Wednesday, September 4, 2019

Comparing Loss of Self in Soldiers Home, Pauls Case, and Bartleby Essa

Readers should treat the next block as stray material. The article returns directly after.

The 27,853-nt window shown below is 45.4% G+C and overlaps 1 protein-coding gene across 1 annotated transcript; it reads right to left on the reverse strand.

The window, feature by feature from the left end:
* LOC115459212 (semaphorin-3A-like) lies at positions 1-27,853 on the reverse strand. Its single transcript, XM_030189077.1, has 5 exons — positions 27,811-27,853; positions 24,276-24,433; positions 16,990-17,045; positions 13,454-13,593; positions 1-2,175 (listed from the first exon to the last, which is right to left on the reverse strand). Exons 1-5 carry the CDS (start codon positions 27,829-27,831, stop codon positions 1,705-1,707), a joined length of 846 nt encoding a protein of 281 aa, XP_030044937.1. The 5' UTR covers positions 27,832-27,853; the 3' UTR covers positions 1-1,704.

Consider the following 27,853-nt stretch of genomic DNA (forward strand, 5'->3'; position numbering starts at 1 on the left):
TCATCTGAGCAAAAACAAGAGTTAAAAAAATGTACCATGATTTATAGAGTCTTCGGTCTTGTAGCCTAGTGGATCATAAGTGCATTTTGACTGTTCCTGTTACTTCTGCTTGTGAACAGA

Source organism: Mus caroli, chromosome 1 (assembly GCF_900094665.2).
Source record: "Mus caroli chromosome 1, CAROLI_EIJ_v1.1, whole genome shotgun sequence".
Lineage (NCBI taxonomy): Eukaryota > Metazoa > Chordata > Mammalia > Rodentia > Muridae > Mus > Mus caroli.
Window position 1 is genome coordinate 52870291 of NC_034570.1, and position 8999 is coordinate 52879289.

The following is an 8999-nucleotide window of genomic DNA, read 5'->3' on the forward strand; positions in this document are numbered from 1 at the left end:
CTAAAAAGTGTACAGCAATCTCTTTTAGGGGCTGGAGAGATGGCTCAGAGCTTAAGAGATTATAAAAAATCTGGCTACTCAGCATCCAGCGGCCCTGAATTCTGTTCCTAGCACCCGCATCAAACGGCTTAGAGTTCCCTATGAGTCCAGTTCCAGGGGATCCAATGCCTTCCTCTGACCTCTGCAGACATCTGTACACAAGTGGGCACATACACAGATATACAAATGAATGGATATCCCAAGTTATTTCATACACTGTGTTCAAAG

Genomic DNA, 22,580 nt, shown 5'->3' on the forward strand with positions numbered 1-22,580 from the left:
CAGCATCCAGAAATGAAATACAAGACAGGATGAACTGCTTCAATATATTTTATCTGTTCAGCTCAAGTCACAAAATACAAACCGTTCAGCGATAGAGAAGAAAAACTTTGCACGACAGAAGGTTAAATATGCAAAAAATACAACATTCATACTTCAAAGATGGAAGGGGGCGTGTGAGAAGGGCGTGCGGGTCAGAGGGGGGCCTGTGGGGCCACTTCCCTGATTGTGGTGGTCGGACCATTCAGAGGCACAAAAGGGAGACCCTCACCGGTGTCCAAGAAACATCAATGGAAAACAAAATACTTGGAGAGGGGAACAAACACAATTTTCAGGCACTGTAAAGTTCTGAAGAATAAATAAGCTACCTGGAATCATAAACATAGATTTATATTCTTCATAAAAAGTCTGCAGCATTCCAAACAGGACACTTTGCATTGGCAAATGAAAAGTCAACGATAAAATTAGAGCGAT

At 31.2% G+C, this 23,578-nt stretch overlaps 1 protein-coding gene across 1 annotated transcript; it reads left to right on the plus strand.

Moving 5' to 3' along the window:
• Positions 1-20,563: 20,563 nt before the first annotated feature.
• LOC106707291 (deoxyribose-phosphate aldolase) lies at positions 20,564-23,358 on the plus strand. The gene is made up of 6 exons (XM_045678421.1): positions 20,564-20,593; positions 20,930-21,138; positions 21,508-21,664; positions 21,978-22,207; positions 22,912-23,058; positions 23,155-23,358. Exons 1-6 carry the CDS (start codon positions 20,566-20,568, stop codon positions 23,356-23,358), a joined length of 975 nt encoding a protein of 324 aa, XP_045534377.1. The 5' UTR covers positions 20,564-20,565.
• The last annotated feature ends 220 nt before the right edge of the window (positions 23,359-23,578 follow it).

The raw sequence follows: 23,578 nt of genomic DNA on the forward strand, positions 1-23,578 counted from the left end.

Loss of Self in Hemingway's Soldiers Home, Cather's Paul's Case, and Melville's Bartleby the Scrivener  Ã‚     Ã‚  Ã‚   Hemingway's "Soldiers Home," Cather's "Paul's Case," and Melville's "Bartleby the Scrivener" all present a loss of self. These stories prove that there is a fine line between finding one's self and losing one's self. I believe this loss can occur at any age or station of life. This idea is seen in each story's main character. Hemingway's "Soldier's Home" depicts a young man in his early twenties after his return from World War I. The young man, Krebs, has arrived home too late. Thus, he doesn't receive the adulation of the town as the others did. This first loss was the beginning of a long inward journey for Krebs. His unwillingness, then inability, to discuss his part in the war with others immediately had an effect on Krebs. He was unable to get some form of closure, something which he direly needed. Due to the extravagant stories foretold by others, Krebs was forced to lie in order to fit in. These lies bothered Krebs. They not only went against him morally, but they also started to deteriorate his feelings about the war: "A distaste for everything that had happened to him in the war set in because of the lies he had told. All the times that had been able to make him feel cool and clear inside himself when he thought of lost their cool, valuable quality and then were lost themselves" (224). Earl Rovit explains this even further stating, "if he can't trust in truth of these experiences, he will then have lost everything" (255). These feelings that Krebs has are not unfamiliar. This situation is seen in a handful of other stories of the times, but Hemingway's story "delineates the desperate inc... ...: 189-194. Cather, Willa. "Paul's Case."The American Short Story. Volume II. Ed. Calvin Skaggs. New York: Dell, 1980:160-180. Decker, Timothy. "The Mechanization of a Scrivener." Bartleby the Scrivener by Herman Melville. URL: Hemingway, Ernest. "Soldier's Home." The American Short Story. Volume I. Ed. Calvin Skaggs. New York: Dell, 1977: 224-231. Hyzack,Greg. "The Mentally Disturbed Scrivener." Bartleby the Scrivener by Herman Melville. URL: Melville, Herman. "Bartleby the Scrivener." The Story and Its Writer. Ed. Ann Charters. Boston: St. Martin's, 1995: 513-539. Rovit, Earl. "On Ernest Hemingway and 'Soldier's Home.'" The American Short Story. Volume I. Ed. Calvin Skaggs. New York: Dell, 1977: 251-255.      

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